Once properly mixed, you now have what is commonly known as a green mix or meal. The first thing you’ll want to do is take a small quantity, lay out a thin line and light it. KEEP THE REST OF YOUR POWDER FAR AWAY AND IN A CLOSED CONTAINER.  I once had a spark jump 4 feet and ignite the small container of powder I was holding. My hand was burned in a millisecond and took weeks to heal. Use a fuse or a BBQ lighter to avoid getting burned.

You’ll notice that your sample burns rather slowly and leaves behind a residue called dross. Do not despair, this is quite normal. Green mix is too dense and the flame cannot spread rapidly between the particles. To make a BP that is as fast as, or even better than what’s commercially available, you need to granulate it.

Granulation is necessary to speed up the burn rate of your BP. The spaces between the granules allow the flame to spread rapidly.

Weigh out a sample of green mix and then get a container of 20% by weight distilled water. Add 2% by weight of dextrin or SGRS and mix thoroughly. (If your green mix weighs 100 grams, that’s 20 grams of water and 2 grams of dextrin.) Add the water/dextrin mix to the green mix and stir. I prefer using a baggie and just work it by hand. When you first add the water, it will seem too dry but keep working it and give the water time to be absorbed. You probably won't need to use all the water so add it slowly and let it sit awhile to give it time to be absorbed. Your goal is a consistency of modeling clay. A ball formed by hand should easily crumple when squeezed between your thumb and index finger.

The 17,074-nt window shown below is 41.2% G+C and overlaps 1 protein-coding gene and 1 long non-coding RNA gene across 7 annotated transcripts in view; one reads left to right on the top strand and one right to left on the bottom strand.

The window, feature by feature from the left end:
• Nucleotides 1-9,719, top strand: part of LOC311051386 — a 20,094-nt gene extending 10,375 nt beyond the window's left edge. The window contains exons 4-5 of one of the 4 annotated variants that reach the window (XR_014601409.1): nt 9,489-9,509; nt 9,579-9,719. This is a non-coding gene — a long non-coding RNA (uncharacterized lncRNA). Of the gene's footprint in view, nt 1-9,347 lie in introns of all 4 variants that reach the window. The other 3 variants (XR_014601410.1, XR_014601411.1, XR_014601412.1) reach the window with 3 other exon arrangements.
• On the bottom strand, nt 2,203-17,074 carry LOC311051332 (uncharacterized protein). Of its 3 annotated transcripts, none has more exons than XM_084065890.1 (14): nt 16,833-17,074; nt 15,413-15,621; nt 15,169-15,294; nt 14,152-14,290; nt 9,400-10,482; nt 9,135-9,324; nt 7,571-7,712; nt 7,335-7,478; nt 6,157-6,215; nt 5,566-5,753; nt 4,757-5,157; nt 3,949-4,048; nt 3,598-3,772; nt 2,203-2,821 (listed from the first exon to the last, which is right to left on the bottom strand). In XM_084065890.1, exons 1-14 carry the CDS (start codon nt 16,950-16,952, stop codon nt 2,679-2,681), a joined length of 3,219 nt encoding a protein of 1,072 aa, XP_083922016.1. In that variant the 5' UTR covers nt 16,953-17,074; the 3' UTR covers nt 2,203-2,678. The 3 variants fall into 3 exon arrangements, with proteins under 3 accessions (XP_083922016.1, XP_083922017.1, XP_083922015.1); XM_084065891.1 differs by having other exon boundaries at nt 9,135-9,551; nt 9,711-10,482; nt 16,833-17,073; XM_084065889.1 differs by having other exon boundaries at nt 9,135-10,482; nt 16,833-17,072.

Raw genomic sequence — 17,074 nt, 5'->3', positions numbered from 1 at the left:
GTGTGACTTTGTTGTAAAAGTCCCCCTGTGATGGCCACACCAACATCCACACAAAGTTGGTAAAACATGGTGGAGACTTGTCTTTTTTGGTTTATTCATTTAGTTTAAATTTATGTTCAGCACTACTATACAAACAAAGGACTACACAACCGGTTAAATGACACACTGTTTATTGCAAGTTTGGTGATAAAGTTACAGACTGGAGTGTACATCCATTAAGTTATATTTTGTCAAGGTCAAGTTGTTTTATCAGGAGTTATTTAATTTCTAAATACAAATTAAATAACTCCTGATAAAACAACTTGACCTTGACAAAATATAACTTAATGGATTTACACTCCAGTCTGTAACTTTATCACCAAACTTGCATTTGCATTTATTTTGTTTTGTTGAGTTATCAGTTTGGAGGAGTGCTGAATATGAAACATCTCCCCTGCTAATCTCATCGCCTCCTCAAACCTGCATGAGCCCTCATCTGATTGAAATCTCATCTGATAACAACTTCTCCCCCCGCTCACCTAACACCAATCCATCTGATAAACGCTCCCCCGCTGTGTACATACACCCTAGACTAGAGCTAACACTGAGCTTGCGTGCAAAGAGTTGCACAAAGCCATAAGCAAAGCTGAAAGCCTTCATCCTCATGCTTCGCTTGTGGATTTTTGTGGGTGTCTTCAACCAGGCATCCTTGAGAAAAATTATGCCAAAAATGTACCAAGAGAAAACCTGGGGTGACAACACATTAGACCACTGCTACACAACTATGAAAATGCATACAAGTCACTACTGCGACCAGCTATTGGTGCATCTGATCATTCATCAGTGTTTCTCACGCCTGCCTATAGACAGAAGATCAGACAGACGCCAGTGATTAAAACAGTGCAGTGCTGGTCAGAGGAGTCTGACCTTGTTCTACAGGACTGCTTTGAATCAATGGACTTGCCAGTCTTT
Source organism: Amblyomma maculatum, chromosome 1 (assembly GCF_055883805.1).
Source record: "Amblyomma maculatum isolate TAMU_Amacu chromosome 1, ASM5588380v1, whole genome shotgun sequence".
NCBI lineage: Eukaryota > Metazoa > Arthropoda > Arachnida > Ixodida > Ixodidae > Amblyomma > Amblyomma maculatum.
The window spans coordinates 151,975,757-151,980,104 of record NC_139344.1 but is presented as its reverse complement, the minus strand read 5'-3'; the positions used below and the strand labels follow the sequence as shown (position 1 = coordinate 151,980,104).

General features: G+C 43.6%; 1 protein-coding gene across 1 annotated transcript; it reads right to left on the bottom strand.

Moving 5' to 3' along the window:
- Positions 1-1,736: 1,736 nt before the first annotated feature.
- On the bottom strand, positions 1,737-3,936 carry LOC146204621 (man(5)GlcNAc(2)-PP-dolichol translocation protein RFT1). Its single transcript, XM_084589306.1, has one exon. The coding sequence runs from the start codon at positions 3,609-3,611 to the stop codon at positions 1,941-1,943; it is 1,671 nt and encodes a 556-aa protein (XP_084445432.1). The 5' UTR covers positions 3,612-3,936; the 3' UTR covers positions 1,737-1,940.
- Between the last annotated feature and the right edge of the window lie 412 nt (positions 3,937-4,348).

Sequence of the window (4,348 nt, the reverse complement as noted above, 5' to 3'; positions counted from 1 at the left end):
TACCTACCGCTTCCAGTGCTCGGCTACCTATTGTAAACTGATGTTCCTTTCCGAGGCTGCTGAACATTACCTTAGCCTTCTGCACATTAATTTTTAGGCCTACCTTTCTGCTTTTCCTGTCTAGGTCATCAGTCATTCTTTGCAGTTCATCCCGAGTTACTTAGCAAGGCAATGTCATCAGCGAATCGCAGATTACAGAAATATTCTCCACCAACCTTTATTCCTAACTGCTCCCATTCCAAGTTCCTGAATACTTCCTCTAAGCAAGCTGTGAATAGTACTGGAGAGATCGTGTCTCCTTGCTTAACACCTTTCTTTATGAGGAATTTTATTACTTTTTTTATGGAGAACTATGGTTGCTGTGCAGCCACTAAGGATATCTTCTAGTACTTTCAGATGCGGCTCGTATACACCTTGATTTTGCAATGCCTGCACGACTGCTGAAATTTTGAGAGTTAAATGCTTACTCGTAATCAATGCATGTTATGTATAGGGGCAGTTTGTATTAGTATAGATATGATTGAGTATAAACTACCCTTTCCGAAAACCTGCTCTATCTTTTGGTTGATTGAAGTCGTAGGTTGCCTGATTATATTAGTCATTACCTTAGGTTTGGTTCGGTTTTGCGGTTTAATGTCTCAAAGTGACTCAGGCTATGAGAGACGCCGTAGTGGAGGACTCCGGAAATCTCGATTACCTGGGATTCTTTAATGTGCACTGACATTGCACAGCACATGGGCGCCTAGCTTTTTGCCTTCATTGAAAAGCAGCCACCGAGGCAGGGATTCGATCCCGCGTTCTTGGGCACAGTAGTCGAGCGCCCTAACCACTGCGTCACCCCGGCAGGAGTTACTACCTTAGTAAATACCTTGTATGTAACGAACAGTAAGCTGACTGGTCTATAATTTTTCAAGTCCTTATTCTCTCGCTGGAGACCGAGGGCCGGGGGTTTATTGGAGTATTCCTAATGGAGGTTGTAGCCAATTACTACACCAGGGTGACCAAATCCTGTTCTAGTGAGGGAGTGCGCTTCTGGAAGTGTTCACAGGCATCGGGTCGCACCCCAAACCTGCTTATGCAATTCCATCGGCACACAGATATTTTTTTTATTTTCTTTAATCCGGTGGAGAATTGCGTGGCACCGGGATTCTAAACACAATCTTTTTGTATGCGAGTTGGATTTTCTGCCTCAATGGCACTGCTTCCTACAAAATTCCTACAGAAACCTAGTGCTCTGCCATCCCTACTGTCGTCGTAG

Your BP can go from crumbly to soup in a heartbeat. When this happens, you can either add more dry mix or spread it out on a non-porous surface and let it dry a bit.  As it dries, you’ll notice crystals of potassium nitrate forming on the surface. This needs to be incorporated back into the mix after it's dried out a bit.  Latex gloves are a must when mixing BP. The charcoal will get into every crack in your skin and is virtually impossible to clean from fingernails.